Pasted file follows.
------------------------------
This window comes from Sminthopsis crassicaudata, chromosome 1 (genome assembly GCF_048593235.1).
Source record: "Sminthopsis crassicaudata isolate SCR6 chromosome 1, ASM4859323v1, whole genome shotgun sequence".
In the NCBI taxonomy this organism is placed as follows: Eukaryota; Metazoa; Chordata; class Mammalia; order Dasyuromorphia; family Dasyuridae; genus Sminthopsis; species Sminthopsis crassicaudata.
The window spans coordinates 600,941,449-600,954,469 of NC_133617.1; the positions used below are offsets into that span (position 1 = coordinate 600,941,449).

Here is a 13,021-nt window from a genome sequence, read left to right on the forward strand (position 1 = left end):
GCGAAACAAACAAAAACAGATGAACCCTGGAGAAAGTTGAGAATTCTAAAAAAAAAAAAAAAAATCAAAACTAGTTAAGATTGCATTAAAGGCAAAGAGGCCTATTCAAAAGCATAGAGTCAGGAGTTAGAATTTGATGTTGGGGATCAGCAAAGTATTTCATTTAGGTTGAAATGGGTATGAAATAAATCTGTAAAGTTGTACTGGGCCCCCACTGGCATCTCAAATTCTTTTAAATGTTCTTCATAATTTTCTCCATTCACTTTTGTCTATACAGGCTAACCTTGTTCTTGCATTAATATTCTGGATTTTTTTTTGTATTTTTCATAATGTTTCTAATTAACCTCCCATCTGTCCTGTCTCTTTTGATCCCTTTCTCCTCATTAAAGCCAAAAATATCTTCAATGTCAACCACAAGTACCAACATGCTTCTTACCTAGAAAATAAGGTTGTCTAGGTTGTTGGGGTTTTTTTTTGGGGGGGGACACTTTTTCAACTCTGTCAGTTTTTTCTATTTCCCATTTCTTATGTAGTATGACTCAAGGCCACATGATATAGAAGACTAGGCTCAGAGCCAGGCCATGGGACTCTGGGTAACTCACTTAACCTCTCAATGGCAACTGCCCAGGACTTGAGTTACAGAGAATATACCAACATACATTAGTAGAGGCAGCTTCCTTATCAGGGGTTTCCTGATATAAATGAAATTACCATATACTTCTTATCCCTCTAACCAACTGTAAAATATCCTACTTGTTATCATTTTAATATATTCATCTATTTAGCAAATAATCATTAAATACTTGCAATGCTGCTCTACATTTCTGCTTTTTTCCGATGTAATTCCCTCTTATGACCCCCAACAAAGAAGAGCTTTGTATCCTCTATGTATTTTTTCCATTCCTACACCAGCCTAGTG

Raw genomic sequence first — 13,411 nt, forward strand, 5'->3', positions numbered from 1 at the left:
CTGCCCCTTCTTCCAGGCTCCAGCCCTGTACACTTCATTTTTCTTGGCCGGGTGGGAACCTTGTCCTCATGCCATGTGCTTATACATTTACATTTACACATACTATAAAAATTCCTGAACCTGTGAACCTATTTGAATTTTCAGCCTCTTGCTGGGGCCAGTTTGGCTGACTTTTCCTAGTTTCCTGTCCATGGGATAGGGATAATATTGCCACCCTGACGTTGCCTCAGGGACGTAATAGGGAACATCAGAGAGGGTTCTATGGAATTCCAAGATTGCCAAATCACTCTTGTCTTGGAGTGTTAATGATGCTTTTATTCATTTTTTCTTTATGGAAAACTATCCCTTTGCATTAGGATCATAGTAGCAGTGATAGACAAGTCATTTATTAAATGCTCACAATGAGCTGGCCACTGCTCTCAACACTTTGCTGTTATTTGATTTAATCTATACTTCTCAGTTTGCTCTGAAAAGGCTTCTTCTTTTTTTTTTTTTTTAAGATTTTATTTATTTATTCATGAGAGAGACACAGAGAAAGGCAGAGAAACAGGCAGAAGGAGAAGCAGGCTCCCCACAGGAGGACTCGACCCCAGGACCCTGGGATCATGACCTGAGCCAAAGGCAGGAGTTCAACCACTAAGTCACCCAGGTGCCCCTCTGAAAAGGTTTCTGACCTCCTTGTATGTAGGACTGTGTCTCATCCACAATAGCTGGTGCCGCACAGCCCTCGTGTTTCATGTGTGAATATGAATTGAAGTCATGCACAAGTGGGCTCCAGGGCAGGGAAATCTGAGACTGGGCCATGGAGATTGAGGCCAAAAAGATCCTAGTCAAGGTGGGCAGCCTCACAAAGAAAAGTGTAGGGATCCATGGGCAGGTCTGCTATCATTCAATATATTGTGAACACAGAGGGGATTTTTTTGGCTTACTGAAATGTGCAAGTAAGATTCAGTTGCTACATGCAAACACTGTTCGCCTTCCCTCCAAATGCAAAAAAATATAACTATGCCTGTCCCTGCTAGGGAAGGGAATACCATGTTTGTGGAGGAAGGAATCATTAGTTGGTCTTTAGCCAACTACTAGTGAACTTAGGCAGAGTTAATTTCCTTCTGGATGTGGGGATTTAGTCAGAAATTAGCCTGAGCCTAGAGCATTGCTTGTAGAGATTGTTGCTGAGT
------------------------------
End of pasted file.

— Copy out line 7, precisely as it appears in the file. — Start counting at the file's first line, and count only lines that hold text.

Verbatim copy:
Raw genomic sequence first — 13,411 nt, forward strand, 5'->3', positions numbered from 1 at the left: